The Ministry of Culture, Community and Youth (MCCY) said the PA had put in place several measures, such as "centralising the management of high-value contracts to specialised procurement staff at PA headquarters and deploying specialised staff to assist GROs in their procurement, by mid-2019".

    Since last April, e-learning has started for grassroots volunteers and it includes training on financial and procurement matters.

    NATIONAL RESEARCH FOUNDATION

    The AGO said the National Research Foundation (NRF) did not have procedures for monitoring and recovering unused grants from recipients.

    An AGO test-check found unused grants were not promptly recovered in 10 out of 13 completed projects.

    The Prime Minister's Office told the PAC the NRF will set up clear procedures to monitor and follow up with recipients to ensure unused funds are recovered promptly. It will be done as part of the NRF's revision of the National Research Fund Guide.

On weaknesses in IT controls, the committee said the "review of user access rights, removal of obsolete user accounts and not sharing accounts are fundamental controls which agencies are required to comply with".

Calling for more to be done to ensure effective compliance, the PAC said "weaknesses in these controls could become the weakest link in IT systems".

One case the PAC highlighted related to the Defence Ministry, where authorised users were found to have shared their user accounts with unauthorised persons to perform procurement activities in the ministry's Electronic Procurement System.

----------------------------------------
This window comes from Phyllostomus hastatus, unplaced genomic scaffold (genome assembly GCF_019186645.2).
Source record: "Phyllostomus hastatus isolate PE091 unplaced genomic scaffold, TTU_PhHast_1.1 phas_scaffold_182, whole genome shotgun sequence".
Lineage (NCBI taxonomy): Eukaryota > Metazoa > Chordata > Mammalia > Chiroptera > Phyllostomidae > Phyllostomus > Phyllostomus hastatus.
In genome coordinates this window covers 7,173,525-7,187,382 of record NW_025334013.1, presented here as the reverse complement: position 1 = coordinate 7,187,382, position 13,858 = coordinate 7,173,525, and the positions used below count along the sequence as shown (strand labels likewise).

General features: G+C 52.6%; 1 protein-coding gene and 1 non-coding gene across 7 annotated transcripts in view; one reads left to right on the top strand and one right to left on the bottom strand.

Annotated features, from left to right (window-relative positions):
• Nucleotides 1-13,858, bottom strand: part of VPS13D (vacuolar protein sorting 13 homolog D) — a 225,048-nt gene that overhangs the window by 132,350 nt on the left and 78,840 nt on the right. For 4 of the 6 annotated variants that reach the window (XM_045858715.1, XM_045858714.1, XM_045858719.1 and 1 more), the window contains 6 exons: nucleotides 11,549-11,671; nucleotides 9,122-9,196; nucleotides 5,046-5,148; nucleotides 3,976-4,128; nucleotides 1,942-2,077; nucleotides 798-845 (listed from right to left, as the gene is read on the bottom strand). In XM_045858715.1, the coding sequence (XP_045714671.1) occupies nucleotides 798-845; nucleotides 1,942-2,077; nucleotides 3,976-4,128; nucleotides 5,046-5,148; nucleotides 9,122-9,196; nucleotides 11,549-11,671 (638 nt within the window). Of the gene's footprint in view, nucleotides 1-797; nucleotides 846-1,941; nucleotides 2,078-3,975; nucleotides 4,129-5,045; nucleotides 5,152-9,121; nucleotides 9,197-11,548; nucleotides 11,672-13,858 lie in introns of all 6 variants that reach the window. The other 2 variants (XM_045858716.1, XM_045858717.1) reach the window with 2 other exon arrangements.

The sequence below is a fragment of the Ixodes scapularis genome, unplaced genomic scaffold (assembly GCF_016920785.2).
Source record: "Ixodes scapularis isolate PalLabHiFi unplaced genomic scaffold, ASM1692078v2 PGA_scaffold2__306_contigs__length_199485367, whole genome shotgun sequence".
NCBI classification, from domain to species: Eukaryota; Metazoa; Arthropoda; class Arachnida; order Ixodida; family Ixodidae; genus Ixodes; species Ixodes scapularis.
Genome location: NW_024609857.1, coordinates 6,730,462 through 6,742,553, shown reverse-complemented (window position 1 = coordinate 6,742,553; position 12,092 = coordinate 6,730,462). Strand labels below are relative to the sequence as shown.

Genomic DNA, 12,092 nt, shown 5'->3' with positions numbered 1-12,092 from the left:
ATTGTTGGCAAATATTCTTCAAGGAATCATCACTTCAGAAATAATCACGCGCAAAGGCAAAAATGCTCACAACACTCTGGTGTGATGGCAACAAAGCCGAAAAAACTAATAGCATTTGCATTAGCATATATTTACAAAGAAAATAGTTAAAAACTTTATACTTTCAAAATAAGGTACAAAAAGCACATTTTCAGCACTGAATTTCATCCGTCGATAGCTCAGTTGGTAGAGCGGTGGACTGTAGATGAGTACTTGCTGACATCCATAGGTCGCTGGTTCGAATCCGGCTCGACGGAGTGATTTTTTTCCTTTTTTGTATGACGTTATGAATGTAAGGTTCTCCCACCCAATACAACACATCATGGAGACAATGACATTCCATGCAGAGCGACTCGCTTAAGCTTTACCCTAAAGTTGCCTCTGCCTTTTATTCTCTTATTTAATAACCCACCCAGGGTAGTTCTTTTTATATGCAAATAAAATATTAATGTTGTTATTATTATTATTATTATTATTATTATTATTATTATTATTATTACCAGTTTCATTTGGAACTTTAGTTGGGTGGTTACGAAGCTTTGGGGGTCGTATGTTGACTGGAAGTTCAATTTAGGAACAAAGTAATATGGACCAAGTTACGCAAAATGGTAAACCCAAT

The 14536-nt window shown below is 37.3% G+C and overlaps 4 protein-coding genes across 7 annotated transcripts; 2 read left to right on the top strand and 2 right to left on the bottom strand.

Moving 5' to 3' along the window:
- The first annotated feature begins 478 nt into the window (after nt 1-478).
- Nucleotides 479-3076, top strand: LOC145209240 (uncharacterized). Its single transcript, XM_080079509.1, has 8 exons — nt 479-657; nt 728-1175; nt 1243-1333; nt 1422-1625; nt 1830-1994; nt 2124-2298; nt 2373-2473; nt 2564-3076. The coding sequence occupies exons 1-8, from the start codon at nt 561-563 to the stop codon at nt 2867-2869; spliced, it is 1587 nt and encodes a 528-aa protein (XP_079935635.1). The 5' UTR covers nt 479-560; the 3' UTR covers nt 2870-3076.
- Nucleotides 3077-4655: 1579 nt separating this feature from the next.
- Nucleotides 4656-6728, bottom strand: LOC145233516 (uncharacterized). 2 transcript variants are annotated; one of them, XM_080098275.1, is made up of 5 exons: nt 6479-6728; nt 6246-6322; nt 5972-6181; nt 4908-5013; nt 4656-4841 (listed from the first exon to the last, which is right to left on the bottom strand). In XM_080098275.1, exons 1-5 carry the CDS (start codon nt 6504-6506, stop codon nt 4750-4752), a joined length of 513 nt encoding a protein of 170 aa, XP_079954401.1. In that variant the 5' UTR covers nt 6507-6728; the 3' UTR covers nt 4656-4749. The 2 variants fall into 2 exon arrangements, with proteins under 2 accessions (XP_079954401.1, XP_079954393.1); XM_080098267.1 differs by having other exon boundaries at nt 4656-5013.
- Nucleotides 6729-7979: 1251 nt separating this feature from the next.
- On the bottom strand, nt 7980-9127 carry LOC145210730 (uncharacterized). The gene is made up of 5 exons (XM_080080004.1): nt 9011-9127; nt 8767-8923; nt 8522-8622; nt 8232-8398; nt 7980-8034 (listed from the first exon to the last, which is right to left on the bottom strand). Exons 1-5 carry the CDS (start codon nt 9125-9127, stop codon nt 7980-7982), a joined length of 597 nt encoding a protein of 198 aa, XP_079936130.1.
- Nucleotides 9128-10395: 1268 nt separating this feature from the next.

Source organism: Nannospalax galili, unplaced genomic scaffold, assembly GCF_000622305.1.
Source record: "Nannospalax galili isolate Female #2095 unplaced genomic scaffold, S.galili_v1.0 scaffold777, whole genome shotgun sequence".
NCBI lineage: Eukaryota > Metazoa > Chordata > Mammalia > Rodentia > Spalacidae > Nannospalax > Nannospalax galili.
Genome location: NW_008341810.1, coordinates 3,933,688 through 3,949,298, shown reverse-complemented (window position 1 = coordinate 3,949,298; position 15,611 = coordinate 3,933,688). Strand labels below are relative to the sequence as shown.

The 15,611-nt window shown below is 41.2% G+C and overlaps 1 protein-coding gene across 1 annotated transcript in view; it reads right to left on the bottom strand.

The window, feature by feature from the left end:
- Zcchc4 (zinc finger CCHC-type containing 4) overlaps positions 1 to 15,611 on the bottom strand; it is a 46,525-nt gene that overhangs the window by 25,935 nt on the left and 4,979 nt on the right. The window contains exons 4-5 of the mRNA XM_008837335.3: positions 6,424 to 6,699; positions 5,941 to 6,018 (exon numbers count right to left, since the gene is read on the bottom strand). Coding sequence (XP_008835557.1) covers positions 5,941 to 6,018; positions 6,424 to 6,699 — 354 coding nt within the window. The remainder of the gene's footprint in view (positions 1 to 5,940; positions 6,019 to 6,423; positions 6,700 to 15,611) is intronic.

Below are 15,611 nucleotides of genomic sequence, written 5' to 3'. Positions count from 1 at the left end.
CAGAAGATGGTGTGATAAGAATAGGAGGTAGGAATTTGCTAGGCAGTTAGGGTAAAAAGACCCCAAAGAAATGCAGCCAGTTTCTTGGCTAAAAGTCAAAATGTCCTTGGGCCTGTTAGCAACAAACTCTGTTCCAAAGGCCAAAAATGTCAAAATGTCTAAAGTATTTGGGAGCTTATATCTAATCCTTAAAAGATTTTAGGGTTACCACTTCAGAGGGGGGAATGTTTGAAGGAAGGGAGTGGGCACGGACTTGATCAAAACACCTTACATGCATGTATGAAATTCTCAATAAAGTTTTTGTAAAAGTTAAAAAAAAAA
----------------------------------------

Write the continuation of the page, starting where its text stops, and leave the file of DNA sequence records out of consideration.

The ministry informed the PAC it has taken a three-prong solution: Step up education efforts; strengthen its disciplinary framework for users who flout the rules; and improve its IT system, like automatically lock account access for users on overseas leave.

In contract management, the PAC flagged instances of failing to obtain proper approvals for the award of contracts in the People's Association (PA).

This was a recurrent lapse that was also raised in the Auditor-General report for financial year 2014/15.

The Ministry of Culture, Community and Youth (MCCY) said the PA formed the Grassroots Finance Review Committee in July 2015 to review the Grassroots Organisations' financial procedures, implemented various measures to improve compliance, and conducted training for grassroots leaders.

The ministry said it has observed progress since the measures were implemented, the PAC wrote.

It also told the PAC that to tackle the recurrent lapses, the PA has further refined the Grassroots Organisations' procurement policy.

The PAC also noted the various measures the Finance Ministry had taken to address the lapses at the whole-of-government level.

These include stepping up engagement with public sector leaders to ensure they understand their critical role in upholding a sound and robust system.

The Smart Nation and Digital Government Group is also doing a comprehensive review of IT policies centrally and this would be completed by the third quarter of 2019.

To tackle non-compliance with rules, the Finance Ministry has asked agencies to review their internal policies and processes to "strike a sensible balance between strengthening controls and sustaining operational efficiency", the PAC's report said.